Conservation vs tradition

This week the Globe’s Wanpen Pajai covers an unusual clash between environmental conservation and indigenous rights in Thailand, as in the Kaeng Krachan National Park indigenous Karen are increasingly restricted within their ancestral home as authorities strive for UNESCO heritage status. Ashley Lampard in Hanoi also marks an important date, as he speaks with the folks at Agent Orange community programme Friendship Village on the anniversary of the chemical first being dropped in Vietnam

Written By:
January 22, 2021
Conservation vs tradition

As Thai forest aims for UNESCO status, Karen community pushed to the margins

Wanpen Pajai, Globe’s enterprising reporter in Thailand, sent us this dispatch from the rugged Kaeng Krachan national park. This thick forest area is the site of a long-running struggle between state agencies enforcing their authority within the park and indigenous Karen groups who have for generations made their homes among the trees — and are fighting to maintain their traditional way of life. Now, with the forest on a list of prospects to receive status as a UNESCO Natural World Heritage site, the stakes have only grown higher for the Karen who live there. Really interesting coverage here that may change the way you think about environmental conservation.

The Vietnam school dealing with the effects of Agent Orange 59 years on

Globe’s own man in Vietnam, Ashley Lampard, delivered this deep look into the modern state of Agent Orange, almost six decades after US military forces began using it in Vietnam. Ashley visited the Friendship Village, a non-profit facility that provides education and medical services to many of the children and young adults who still inherit the effects of the toxic chemical, in his journey to learn what the future may hold for this lingering poison.

Burning camps, island relocation and repatriation talks as Rohingya await fate

Refugee life is never easy, but the past months have been especially turbulent in the Rohingya camps of Cox’s Bazar in coastal Bangladesh. Amidst a relocation scheme to a windswept island, camp fires that consumed homes and school buildings and a diplomatic push to begin repatriation to Myanmar as soon as this year, the Rohingya are still keeping their hopes alive to safely return home. I wrote this one and I hope you find it meaningful.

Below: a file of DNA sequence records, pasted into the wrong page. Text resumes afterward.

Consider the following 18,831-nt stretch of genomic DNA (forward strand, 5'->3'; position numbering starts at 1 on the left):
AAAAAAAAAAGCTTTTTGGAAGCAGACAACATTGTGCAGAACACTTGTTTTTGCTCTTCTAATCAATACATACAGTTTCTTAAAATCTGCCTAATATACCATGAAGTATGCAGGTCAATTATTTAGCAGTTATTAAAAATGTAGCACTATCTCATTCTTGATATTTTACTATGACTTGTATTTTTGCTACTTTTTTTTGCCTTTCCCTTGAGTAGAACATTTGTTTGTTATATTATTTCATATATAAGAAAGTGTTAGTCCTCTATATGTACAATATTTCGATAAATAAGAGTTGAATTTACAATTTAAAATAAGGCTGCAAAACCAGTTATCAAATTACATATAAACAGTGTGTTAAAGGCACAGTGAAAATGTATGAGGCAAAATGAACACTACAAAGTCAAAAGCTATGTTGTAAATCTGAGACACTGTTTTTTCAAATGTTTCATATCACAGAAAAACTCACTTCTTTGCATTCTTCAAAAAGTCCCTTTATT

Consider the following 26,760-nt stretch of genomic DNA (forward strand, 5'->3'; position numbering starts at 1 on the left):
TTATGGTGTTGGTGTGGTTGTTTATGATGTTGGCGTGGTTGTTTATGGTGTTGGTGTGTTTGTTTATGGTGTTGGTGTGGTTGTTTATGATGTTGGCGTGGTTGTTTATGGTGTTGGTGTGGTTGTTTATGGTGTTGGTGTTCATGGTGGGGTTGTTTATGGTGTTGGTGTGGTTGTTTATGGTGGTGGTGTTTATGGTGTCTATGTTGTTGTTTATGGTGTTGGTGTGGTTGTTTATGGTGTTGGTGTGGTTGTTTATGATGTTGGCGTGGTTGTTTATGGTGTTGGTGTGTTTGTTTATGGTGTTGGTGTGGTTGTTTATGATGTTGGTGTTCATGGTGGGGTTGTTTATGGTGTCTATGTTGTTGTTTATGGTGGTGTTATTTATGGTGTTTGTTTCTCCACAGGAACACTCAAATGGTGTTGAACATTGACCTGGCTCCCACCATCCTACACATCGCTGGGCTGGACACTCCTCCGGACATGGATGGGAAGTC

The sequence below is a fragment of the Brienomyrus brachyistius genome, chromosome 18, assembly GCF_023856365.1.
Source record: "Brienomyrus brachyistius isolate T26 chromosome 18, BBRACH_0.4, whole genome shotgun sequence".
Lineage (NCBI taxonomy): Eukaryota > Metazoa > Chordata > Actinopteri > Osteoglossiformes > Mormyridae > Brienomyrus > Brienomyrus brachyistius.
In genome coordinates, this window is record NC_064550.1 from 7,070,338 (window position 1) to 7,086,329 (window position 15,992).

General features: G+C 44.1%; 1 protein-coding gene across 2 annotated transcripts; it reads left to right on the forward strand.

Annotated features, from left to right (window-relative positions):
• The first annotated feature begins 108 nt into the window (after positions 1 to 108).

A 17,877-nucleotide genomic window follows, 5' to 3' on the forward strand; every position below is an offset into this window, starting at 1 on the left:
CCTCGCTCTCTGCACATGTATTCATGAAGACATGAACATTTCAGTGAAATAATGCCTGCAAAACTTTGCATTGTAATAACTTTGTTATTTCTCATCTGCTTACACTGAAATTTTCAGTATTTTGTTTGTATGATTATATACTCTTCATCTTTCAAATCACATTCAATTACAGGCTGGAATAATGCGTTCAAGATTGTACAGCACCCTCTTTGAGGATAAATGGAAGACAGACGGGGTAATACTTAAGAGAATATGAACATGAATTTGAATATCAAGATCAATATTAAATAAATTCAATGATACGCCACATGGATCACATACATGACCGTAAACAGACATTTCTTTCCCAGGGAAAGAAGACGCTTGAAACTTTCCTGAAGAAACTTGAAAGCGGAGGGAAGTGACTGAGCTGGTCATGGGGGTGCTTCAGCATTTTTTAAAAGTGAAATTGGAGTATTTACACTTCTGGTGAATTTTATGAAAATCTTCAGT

Why reducing Thailand’s inequality is essential to reducing political tension

Globe columnist Mark Cogan is here this week with a look at the tight bonds that link Thailand’s extreme inequality with the urge of its youth movement to push for major political changes. A useful lens, especially as the protest cycle picks back up.

In Laos, children kept from learning by among world’s most expensive internet

Kids around the world have had to rely on distance learning to get through Covid-19-related school closures. But what happens if almost nobody can get online? In Laos, with some of the world’s most expensive fixed broadband costs, the most recent government survey data suggests less than 2% of households have fixed internet access at home, while only 39% of the population are mobile internet users. In our latest partner piece with Aide et Action, Christine Redmond dives into the issue of disconnected students in Laos, examining the strategies now being rolled out to keep school in session even through pandemic.

Building back better: Cambodia’s post-Covid-19 education system

With the pandemic closing Cambodian schools throughout much of last year, exposing many of the system’s long-standing weaknesses, now is a good opportunity to rebuild a more resilient and inclusive education system in the Kingdom, says UNDP Cambodia. The UN body’s Resident Representative in Cambodia, Nick Beresford, and Policy Analyst Khoun Theara explain more.

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